Of course, wine growers have varying opinions as to what is best for their vines, and some will go much further in their methods, following the cyclical rhythms of the earth and the cosmos as part of their preparation. This kind of method doesn’t seem to be mentioned in official guidelines (again referring to Demeter), but then would we expect it to be? Approaches that lean into ideas of energy and ritual have their roots in belief systems dating back thousands of years, predating certification systems by a long way. The importance of such methods arguably lies not so much in their efficacy but in their cultural significance; the people committed to them and the traditions they perpetuate.
What does biodynamics mean for the producer?
Like Michelangelo ‘revealing’ his sculptures from the stone surrounding them, a biodynamic vintner ‘does not make wine, they accompany it’. Some of the ideas that keep cropping up include community, tradition, healing the planet, and so-called ‘spirit of place’, always keeping in mind the overall goal of achieving a kind of natural harmony.
This all sounds very poetic, and perhaps a bit vague, but when we get down to the nitty gritty of it, converting to biodynamics is hard graft. It takes at least three years to gain certification, and that’s if the wine estate is already certified organic (a process that takes at least two years). There’s the manpower involved in making wine without the help of machines or chemicals. There’s the financial cost of making the transition and maintaining high standards thereafter. There’s the mental charge that comes with the risks; what if the yield drops, what if the vines don’t adapt well, what if biodynamic methods are too demanding? There are even wine growers who reject outright the pressures of conversion. Armand Heitz, a Burgundy wine grower with strong convictions about working with nature, doesn’t seek labels for his wine, claiming that admin-heavy certification forces the attention of the vintner away from their land and their vocation.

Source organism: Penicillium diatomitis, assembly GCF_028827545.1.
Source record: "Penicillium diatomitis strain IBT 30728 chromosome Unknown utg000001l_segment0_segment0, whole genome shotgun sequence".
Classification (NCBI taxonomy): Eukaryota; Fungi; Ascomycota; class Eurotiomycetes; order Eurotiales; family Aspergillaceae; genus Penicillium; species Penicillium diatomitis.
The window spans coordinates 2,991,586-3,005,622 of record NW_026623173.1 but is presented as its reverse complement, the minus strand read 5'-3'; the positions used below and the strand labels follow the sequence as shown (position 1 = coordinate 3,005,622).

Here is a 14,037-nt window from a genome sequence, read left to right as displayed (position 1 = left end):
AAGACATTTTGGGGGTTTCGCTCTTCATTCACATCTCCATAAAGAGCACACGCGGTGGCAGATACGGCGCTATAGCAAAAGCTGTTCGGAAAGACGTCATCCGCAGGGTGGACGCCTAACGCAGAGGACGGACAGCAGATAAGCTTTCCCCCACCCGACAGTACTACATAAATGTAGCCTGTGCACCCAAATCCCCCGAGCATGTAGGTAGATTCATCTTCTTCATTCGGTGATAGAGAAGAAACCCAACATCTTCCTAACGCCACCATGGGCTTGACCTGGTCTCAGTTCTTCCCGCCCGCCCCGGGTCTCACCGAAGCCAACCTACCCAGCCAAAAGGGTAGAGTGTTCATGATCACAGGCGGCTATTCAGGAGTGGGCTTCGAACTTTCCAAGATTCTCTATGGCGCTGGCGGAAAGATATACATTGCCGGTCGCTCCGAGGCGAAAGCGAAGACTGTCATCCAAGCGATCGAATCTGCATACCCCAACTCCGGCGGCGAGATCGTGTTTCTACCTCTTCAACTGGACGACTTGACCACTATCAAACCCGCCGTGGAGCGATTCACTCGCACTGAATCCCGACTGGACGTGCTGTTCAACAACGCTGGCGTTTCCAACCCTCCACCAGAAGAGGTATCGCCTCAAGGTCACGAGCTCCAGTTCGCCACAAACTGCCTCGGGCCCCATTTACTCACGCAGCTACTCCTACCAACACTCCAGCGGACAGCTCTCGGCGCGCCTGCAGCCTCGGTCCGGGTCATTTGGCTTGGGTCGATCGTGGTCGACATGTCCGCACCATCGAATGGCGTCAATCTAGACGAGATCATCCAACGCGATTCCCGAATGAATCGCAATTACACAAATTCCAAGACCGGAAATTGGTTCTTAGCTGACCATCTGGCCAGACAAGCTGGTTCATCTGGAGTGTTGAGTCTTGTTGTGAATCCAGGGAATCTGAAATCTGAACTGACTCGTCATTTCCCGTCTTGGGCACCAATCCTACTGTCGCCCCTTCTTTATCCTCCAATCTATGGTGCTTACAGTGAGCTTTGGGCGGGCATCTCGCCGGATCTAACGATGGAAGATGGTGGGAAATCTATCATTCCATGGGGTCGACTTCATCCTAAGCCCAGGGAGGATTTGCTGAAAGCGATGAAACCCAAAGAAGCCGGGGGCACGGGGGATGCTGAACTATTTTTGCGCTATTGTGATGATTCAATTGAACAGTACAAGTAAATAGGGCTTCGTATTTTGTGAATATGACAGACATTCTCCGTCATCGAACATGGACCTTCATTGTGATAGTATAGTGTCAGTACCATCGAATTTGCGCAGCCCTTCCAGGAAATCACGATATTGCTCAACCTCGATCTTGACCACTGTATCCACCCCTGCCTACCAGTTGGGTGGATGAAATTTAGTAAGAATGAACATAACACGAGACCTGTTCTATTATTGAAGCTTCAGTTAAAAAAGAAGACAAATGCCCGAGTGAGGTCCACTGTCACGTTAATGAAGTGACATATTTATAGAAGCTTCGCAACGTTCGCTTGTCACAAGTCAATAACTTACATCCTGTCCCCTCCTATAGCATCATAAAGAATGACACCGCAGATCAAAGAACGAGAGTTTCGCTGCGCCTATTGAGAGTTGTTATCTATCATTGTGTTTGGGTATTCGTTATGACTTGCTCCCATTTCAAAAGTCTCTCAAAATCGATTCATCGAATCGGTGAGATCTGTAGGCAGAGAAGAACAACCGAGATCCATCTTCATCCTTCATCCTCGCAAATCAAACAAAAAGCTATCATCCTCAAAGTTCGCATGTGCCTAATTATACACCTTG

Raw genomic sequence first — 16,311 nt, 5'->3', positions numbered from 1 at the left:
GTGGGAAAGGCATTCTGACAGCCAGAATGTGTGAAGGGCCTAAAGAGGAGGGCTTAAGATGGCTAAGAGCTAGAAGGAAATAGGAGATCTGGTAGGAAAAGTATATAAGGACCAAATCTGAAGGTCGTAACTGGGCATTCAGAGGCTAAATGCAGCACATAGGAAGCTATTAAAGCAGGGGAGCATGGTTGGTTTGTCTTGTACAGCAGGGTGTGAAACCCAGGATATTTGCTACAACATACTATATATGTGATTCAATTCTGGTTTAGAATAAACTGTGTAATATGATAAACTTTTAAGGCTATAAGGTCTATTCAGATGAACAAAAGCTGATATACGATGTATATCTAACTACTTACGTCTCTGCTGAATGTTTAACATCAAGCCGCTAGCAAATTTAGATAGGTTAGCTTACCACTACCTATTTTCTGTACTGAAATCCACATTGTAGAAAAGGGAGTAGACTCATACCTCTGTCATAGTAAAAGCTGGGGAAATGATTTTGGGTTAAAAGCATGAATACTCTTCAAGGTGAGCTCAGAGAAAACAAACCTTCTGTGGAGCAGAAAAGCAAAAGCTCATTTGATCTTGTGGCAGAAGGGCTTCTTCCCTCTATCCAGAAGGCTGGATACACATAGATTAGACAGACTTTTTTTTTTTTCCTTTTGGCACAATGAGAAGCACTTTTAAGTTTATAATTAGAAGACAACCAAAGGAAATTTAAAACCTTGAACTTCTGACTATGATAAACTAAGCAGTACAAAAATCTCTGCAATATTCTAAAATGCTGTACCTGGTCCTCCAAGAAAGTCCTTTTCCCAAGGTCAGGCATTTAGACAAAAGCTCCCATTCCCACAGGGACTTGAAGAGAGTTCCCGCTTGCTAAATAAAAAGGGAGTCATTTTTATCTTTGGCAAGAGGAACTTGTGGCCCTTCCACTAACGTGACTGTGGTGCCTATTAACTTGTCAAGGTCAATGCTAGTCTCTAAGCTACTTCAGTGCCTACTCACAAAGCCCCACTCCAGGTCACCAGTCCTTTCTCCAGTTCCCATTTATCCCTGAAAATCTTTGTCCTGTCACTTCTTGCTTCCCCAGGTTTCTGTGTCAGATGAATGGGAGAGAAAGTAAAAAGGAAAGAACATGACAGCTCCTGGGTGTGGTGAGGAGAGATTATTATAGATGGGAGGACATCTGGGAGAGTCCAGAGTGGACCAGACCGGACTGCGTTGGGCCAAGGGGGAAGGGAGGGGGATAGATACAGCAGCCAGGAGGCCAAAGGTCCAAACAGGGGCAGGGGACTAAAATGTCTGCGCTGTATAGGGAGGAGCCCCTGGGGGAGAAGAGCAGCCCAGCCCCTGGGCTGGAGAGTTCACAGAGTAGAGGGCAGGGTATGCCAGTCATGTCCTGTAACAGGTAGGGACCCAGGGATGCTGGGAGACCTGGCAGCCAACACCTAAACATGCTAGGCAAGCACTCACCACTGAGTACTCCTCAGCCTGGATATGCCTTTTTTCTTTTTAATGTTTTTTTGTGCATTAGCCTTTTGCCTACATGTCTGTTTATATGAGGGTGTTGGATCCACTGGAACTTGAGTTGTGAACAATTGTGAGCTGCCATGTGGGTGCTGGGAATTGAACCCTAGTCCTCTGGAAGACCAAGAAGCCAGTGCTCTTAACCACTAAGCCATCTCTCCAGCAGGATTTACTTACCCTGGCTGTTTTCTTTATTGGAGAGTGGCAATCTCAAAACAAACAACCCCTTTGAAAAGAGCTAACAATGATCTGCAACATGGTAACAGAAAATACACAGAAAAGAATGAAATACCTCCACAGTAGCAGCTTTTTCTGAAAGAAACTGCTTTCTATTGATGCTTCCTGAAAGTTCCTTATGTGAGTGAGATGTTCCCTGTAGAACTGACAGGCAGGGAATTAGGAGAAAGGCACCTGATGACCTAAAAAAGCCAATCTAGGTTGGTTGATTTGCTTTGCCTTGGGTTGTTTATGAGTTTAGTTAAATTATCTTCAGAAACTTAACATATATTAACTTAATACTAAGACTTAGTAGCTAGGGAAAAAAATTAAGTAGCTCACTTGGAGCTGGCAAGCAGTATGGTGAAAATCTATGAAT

Yet more and more producers are taking on the challenge of biodynamic conversion. Since growing wine has always been more than just a job, it is fitting that many producers have found biodynamics to instil their craft with a new lease of life and meaning. In Bordeaux, a region where more ‘natural’ methods of winemaking have taken longer to find favour, some growers have explained how biodynamics has represented more freedom in their work, not more constraints. Alain Moueix of Château Fonroque and Château Mazeyres has expressed how “biodynamics makes it possible to make more singular wines that speak better of the place, the vintage, the winemaker.”. Interestingly, biodynamic wine no longer has the tree-hugging, hippy reputation it might once have endured, with classic estates like Châteaux Latour, Pontet-Canet, and Climens all seeing benefits in embracing alternative methods. Perhaps only a true cynic, and someone ignorant to the enormous efforts required, would see biodynamics as a marketing ploy pandering to the latest wine bar trends.
What does biodynamics mean for the environment?
Biodynamics has evidently inspired wine producers seeking a connection with the earth, but what do their methods do, exactly, for the planet? As I mentioned earlier, regenerative practices and carbon sequestration are now being emphasised as central elements of the movement. Overall, this is all about the natural power that soil has, and its huge potential to help us out of the climate crisis…if we treat it right. When healthy and thriving, soil can hold enormous amounts of carbon. And even more exciting is the fact that, through plants, the soil can even remove and store carbon dioxide that has been sitting in the atmosphere (this is what carbon sequestration means). This is arguably one of the most hopeful bits of knowledge in the face of the climate crisis, as it demonstrates that damage done via excessive carbon emissions is, in fact, reversible.
By managing a vineyard or entire wine estate using biodynamic methods (including the extra preparations, reduction of ploughing, and removal of chemicals), the humus layer of the soil is allowed to regenerate and grow. Since large amounts of CO2 are bound in this humus layer, this can only be good for a healthy carbon cycle and a gradual removal of the carbon currently causing the planet to heat up. With our attention being drawn more and more to the power of soil, it’s looking like these viticultural methods have a real and positive impact on sustainability.